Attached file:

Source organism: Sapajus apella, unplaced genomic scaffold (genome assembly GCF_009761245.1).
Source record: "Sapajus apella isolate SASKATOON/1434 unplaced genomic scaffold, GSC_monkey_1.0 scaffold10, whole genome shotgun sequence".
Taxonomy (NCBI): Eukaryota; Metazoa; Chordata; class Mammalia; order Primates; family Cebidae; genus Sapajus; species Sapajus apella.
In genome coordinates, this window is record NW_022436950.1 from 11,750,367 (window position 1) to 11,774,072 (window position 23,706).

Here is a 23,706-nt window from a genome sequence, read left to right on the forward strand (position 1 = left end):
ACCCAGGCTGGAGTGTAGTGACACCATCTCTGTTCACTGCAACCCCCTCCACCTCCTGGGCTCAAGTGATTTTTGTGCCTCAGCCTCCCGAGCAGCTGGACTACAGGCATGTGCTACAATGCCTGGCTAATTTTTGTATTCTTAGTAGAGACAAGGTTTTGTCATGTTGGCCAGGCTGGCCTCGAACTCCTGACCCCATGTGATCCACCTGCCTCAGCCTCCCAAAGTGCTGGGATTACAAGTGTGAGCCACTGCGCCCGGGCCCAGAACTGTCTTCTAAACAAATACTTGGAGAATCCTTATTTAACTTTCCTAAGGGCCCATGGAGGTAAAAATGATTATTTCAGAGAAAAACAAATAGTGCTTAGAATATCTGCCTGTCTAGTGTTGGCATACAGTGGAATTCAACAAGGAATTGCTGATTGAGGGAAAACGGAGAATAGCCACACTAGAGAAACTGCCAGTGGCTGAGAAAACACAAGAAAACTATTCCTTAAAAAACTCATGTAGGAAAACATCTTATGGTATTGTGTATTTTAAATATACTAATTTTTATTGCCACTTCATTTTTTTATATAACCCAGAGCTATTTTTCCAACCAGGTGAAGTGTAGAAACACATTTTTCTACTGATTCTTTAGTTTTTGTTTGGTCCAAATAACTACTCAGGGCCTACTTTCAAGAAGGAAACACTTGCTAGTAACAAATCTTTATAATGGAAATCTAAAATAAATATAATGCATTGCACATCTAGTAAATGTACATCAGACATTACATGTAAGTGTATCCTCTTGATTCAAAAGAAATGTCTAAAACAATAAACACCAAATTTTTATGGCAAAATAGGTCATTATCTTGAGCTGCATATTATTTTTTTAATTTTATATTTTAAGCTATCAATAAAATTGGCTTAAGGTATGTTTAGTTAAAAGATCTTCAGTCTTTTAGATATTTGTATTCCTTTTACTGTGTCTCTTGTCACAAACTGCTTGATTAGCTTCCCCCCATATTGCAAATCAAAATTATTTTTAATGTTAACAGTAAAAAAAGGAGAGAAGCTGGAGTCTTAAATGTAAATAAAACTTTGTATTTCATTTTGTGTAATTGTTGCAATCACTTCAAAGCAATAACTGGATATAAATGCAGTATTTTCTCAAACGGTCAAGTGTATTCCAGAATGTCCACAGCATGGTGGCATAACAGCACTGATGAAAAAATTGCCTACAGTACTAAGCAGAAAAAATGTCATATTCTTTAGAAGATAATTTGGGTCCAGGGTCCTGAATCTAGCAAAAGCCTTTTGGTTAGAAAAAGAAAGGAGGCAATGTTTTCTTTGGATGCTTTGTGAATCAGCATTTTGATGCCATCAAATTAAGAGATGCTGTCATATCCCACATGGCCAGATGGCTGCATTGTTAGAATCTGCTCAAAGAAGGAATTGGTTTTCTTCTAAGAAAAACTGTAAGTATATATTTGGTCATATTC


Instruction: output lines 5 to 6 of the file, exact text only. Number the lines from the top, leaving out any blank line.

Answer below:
Here is a 23,706-nt window from a genome sequence, read left to right on the forward strand (position 1 = left end):
ACCCAGGCTGGAGTGTAGTGACACCATCTCTGTTCACTGCAACCCCCTCCACCTCCTGGGCTCAAGTGATTTTTGTGCCTCAGCCTCCCGAGCAGCTGGACTACAGGCATGTGCTACAATGCCTGGCTAATTTTTGTATTCTTAGTAGAGACAAGGTTTTGTCATGTTGGCCAGGCTGGCCTCGAACTCCTGACCCCATGTGATCCACCTGCCTCAGCCTCCCAAAGTGCTGGGATTACAAGTGTGAGCCACTGCGCCCGGGCCCAGAACTGTCTTCTAAACAAATACTTGGAGAATCCTTATTTAACTTTCCTAAGGGCCCATGGAGGTAAAAATGATTATTTCAGAGAAAAACAAATAGTGCTTAGAATATCTGCCTGTCTAGTGTTGGCATACAGTGGAATTCAACAAGGAATTGCTGATTGAGGGAAAACGGAGAATAGCCACACTAGAGAAACTGCCAGTGGCTGAGAAAACACAAGAAAACTATTCCTTAAAAAACTCATGTAGGAAAACATCTTATGGTATTGTGTATTTTAAATATACTAATTTTTATTGCCACTTCATTTTTTTATATAACCCAGAGCTATTTTTCCAACCAGGTGAAGTGTAGAAACACATTTTTCTACTGATTCTTTAGTTTTTGTTTGGTCCAAATAACTACTCAGGGCCTACTTTCAAGAAGGAAACACTTGCTAGTAACAAATCTTTATAATGGAAATCTAAAATAAATATAATGCATTGCACATCTAGTAAATGTACATCAGACATTACATGTAAGTGTATCCTCTTGATTCAAAAGAAATGTCTAAAACAATAAACACCAAATTTTTATGGCAAAATAGGTCATTATCTTGAGCTGCATATTATTTTTTTAATTTTATATTTTAAGCTATCAATAAAATTGGCTTAAGGTATGTTTAGTTAAAAGATCTTCAGTCTTTTAGATATTTGTATTCCTTTTACTGTGTCTCTTGTCACAAACTGCTTGATTAGCTTCCCCCCATATTGCAAATCAAAATTATTTTTAATGTTAACAGTAAAAAAAGGAGAGAAGCTGGAGTCTTAAATGTAAATAAAACTTTGTATTTCATTTTGTGTAATTGTTGCAATCACTTCAAAGCAATAACTGGATATAAATGCAGTATTTTCTCAAACGGTCAAGTGTATTCCAGAATGTCCACAGCATGGTGGCATAACAGCACTGATGAAAAAATTGCCTACAGTACTAAGCAGAAAAAATGTCATATTCTTTAGAAGATAATTTGGGTCCAGGGTCCTGAATCTAGCAAAAGCCTTTTGGTTAGAAAAAGAAAGGAGGCAATGTTTTCTTTGGATGCTTTGTGAATCAGCATTTTGATGCCATCAAATTAAGAGATGCTGTCATATCCCACATGGCCAGATGGCTGCATTGTTAGAATCTGCTCAAAGAAGGAATTGGTTTTCTTCTAAGAAAAACTGTAAGTATATATTTGGTCATATTC